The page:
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Regional effect on the molecular clock rate of protein evolution in Eutherian and Metatherian genomes

Authors
  • Huttener, Raf;
  • Thorrez, Lieven; 34791;
  • in't Veld, Thomas;
  • Potter, Barney; 140913;
  • Baele, Guy; 75702;
  • Granvik, Mikaela;
  • Van Lommel, Leentje;
  • Schuit, Frans; 40728;
Publication Date
Aug 04, 2021
Source
Lirias
Keywords
License
Unknown
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Abstract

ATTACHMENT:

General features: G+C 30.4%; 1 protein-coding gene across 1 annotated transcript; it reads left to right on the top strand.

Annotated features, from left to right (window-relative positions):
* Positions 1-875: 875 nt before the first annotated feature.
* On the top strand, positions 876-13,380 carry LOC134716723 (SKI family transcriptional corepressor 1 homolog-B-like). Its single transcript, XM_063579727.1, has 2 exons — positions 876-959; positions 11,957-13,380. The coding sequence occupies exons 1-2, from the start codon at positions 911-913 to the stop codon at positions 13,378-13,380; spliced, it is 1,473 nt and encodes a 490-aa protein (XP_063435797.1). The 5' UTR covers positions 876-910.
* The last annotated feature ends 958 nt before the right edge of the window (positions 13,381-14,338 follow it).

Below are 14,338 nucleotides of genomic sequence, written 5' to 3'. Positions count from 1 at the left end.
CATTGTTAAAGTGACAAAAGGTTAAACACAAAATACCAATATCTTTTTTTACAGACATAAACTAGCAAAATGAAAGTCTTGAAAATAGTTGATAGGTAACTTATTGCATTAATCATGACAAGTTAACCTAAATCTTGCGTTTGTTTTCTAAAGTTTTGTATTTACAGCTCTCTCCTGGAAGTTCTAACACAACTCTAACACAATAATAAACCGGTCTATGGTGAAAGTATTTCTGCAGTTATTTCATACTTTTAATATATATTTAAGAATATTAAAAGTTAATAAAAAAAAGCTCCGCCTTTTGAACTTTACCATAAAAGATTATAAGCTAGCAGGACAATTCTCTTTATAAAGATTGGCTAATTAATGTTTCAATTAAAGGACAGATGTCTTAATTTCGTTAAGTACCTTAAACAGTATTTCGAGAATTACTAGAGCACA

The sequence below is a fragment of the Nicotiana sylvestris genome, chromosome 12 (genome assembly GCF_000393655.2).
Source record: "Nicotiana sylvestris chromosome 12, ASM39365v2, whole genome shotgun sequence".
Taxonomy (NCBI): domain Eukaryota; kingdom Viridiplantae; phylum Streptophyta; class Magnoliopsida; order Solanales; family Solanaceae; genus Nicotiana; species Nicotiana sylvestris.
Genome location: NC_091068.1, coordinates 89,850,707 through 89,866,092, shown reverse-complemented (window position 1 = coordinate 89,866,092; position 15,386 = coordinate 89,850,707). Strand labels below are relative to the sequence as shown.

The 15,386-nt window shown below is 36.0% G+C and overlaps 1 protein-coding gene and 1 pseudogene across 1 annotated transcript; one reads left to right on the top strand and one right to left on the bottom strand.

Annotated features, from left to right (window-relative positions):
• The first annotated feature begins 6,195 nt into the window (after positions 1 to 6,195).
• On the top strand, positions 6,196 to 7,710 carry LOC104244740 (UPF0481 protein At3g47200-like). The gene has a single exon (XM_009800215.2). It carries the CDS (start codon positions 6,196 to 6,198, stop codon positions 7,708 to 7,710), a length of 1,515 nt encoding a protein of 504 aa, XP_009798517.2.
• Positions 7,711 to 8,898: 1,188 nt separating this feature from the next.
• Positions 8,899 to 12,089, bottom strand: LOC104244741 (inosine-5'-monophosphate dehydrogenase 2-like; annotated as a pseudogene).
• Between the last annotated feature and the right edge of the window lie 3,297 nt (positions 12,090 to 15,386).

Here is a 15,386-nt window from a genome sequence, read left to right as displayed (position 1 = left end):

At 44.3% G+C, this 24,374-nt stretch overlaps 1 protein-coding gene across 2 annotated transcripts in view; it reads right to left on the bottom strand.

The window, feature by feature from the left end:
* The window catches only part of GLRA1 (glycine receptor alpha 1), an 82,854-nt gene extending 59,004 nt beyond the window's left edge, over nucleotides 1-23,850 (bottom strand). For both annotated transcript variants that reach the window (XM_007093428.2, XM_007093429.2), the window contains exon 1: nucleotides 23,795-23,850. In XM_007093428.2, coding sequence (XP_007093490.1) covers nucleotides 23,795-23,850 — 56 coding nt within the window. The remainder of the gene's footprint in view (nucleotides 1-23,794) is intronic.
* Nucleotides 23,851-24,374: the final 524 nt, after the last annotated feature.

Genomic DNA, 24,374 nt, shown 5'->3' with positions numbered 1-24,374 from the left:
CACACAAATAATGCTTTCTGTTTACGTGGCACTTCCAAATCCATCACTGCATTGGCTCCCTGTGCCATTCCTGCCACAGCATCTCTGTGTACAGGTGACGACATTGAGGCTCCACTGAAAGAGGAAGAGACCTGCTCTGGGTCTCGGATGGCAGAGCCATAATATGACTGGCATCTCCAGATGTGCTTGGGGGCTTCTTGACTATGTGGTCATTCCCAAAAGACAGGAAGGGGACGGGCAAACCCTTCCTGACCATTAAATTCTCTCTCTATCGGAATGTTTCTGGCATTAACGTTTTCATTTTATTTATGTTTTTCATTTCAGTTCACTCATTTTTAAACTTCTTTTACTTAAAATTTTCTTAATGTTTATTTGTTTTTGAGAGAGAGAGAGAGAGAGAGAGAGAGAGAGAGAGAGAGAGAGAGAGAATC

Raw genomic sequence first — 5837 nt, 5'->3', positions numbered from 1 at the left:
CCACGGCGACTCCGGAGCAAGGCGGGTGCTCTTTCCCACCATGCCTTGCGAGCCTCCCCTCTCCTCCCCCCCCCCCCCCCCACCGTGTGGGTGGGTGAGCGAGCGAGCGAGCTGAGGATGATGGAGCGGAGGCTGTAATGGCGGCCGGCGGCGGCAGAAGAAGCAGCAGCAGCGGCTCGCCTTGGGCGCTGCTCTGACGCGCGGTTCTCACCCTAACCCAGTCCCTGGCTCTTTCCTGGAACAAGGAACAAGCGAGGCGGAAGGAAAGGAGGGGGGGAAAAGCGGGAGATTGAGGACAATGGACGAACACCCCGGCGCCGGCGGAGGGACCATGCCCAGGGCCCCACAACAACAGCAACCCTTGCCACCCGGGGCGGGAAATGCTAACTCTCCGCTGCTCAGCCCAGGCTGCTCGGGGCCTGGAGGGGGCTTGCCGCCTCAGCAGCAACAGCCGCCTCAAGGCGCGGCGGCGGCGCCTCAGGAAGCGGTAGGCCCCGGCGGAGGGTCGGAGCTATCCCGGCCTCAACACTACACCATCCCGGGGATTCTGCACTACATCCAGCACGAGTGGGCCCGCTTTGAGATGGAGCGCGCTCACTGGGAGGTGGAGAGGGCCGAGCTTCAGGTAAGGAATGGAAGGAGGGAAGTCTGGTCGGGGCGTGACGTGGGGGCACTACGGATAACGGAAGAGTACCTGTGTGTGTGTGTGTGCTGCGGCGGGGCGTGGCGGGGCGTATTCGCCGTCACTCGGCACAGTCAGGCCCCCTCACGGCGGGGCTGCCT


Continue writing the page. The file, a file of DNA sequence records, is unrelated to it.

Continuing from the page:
BACKGROUND: Different types of proteins diverge at vastly different rates. Moreover, the same type of protein has been observed to evolve with different rates in different phylogenetic lineages. In the present study we measured the rates of protein evolution in Eutheria (placental mammals) and Metatheria (marsupials) on a genome-wide basis and we propose that the gene position in the genome landscape has an important influence on the rate of protein divergence. RESULTS: We analyzed a protein-encoding gene set (n = 15,727) common to 16 mammals (12 Eutheria and 4 Metatheria). Using sliding windows that averaged regional effects of protein divergence we constructed landscapes in which strong and lineage-specific regional effects were seen on the molecular clock rate of protein divergence. Within each lineage, the relatively high rates were preferentially found in subtelomeric chromosomal regions. Such regions were observed to contain important and well-studied loci for fetal growth, uterine function and the generation of diversity in the adaptive repertoire of immunoglobulins. CONCLUSIONS: A genome landscape approach visualizes lineage-specific regional differences between Eutherian and Metatherian rates of protein evolution. This phenomenon of chromosomal position is a new element that explains at least part of the lineage-specific effects and differences between proteins on the molecular clock rates. / status: published

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